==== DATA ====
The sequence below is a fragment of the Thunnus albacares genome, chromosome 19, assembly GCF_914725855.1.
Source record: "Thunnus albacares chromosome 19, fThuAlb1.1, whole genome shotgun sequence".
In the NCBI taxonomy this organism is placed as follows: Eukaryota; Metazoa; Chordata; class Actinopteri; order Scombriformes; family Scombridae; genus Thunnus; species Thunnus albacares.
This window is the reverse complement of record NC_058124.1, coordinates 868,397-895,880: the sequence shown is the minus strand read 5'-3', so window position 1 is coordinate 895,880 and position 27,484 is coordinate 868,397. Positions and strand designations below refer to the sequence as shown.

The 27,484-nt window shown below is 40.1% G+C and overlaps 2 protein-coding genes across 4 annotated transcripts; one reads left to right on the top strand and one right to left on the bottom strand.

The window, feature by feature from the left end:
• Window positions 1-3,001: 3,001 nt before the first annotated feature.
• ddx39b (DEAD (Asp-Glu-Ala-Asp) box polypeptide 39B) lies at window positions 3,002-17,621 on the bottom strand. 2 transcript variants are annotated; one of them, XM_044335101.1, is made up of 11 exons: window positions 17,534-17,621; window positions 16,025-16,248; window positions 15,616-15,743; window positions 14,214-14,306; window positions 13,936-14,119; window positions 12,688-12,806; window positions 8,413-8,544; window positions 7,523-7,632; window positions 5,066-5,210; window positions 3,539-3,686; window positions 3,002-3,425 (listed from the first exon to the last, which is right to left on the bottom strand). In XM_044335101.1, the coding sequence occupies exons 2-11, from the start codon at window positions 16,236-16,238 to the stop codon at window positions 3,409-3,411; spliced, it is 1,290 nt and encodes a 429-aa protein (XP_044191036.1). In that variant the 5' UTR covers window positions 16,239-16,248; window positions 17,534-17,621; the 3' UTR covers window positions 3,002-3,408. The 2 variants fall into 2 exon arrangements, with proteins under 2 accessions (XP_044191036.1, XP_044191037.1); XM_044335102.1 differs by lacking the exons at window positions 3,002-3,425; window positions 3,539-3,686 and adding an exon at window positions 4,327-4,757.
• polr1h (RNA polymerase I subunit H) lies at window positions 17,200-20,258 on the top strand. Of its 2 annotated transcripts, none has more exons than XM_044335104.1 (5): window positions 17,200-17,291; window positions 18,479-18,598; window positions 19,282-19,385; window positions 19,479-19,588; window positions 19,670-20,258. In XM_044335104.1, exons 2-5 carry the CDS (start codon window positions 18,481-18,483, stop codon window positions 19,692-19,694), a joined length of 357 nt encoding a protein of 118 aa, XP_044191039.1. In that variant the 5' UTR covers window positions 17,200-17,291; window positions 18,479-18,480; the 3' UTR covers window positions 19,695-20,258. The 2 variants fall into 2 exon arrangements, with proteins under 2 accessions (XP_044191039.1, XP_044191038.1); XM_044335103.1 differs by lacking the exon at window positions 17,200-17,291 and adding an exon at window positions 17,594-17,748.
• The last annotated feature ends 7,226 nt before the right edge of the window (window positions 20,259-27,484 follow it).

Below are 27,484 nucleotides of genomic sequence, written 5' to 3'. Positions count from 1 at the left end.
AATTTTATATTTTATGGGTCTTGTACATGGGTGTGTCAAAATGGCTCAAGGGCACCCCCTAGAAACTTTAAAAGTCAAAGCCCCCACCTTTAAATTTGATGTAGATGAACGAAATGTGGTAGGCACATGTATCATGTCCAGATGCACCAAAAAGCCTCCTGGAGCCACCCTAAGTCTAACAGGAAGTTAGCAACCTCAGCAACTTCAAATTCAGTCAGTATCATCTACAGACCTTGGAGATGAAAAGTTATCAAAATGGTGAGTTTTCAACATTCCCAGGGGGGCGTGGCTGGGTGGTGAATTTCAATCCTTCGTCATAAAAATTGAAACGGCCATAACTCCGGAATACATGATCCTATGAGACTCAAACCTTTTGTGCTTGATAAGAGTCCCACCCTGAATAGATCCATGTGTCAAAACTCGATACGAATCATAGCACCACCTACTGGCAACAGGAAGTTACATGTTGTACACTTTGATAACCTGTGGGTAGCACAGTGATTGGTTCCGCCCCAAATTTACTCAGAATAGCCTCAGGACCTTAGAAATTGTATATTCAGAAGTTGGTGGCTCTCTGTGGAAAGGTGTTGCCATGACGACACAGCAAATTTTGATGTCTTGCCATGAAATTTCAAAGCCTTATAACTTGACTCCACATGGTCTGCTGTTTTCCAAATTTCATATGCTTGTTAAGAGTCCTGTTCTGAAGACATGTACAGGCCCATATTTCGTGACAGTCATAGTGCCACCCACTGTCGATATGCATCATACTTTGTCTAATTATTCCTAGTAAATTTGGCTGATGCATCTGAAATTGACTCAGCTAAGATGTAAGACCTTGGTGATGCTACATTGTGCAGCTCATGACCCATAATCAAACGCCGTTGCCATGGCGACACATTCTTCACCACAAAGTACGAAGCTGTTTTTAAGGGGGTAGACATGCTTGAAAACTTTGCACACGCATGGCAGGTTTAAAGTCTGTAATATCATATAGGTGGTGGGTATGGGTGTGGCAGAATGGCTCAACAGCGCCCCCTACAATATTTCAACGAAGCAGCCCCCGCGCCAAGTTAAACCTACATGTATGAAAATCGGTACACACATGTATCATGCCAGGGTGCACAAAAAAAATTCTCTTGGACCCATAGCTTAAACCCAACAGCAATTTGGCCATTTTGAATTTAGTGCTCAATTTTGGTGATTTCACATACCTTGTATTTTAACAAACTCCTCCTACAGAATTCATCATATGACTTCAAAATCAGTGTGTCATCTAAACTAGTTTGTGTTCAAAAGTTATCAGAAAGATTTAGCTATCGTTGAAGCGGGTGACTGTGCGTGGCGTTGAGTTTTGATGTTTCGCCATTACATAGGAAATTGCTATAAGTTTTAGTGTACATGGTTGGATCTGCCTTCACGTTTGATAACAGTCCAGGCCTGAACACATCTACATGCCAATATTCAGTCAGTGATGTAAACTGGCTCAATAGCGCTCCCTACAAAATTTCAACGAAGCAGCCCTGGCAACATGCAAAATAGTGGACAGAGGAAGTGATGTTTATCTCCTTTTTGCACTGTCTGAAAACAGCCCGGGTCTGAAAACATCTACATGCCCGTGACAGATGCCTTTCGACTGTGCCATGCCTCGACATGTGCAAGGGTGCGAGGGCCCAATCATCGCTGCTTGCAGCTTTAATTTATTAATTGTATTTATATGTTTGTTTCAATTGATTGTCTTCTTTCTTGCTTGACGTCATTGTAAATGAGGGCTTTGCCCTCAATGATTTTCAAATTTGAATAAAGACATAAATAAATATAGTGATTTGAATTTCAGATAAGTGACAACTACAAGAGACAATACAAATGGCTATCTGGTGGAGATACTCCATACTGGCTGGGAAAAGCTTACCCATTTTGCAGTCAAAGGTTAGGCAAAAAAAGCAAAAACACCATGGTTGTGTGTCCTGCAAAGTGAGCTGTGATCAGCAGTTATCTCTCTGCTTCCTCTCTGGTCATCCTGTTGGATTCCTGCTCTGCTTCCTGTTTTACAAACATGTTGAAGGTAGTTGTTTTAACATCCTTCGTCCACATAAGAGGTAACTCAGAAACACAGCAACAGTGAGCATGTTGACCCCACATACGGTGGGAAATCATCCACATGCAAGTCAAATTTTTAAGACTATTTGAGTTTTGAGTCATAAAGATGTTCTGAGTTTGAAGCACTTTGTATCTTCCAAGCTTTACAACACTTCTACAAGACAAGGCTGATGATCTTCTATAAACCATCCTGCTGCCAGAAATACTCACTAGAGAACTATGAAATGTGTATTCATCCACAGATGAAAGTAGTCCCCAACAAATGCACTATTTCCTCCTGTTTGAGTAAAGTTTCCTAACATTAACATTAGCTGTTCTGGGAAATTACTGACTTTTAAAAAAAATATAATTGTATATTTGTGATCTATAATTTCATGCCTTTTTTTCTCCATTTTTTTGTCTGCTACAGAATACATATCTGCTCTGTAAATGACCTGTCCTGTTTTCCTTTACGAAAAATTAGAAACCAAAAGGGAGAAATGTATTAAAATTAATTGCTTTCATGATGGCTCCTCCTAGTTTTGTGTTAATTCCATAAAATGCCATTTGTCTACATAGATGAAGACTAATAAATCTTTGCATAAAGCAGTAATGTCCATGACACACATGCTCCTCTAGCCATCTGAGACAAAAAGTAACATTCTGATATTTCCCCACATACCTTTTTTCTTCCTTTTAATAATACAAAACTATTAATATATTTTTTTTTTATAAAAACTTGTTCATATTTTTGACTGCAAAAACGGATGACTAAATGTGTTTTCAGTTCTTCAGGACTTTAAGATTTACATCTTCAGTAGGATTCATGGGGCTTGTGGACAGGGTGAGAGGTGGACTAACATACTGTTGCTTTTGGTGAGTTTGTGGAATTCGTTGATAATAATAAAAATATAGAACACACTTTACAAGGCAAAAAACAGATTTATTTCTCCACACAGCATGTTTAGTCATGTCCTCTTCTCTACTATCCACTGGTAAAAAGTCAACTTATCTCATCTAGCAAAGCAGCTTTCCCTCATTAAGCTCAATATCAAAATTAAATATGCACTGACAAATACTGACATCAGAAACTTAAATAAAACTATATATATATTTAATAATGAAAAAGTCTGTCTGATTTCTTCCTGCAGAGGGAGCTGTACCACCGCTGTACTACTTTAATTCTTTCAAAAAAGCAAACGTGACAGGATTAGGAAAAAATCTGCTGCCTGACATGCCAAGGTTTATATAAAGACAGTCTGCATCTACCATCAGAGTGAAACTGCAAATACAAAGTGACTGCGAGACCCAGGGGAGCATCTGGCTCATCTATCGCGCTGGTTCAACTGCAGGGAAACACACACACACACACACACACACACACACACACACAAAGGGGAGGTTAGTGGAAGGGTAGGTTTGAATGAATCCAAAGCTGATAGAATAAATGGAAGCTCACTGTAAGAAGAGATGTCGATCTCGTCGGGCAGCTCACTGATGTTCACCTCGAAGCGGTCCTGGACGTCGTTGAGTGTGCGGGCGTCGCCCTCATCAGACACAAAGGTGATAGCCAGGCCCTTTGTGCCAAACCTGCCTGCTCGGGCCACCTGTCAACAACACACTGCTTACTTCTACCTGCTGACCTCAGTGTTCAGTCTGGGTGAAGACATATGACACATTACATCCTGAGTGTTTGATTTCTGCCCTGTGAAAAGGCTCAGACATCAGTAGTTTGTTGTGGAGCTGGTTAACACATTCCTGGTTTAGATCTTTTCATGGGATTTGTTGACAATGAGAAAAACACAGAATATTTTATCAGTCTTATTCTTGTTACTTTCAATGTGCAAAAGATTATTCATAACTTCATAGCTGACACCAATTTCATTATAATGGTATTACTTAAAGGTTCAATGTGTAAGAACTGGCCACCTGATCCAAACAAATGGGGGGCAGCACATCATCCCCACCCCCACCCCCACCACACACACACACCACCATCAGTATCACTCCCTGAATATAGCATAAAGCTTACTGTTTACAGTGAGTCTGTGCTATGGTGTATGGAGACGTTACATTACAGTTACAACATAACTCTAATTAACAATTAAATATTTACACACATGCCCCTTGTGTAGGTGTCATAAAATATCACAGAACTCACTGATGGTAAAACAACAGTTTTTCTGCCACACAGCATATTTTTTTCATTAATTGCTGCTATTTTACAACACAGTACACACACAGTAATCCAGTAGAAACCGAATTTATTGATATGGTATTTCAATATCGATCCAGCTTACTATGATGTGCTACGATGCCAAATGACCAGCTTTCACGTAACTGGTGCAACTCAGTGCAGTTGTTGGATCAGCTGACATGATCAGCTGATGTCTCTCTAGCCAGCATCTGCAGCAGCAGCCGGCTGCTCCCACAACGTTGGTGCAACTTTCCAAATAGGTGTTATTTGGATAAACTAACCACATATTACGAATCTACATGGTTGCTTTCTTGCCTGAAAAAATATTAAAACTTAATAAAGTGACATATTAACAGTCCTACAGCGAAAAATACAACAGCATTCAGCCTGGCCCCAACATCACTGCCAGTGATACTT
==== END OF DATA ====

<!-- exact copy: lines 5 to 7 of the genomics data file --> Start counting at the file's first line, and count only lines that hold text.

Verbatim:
The 27,484-nt window shown below is 40.1% G+C and overlaps 2 protein-coding genes across 4 annotated transcripts; one reads left to right on the top strand and one right to left on the bottom strand.

The window, feature by feature from the left end:
• Window positions 1-3,001: 3,001 nt before the first annotated feature.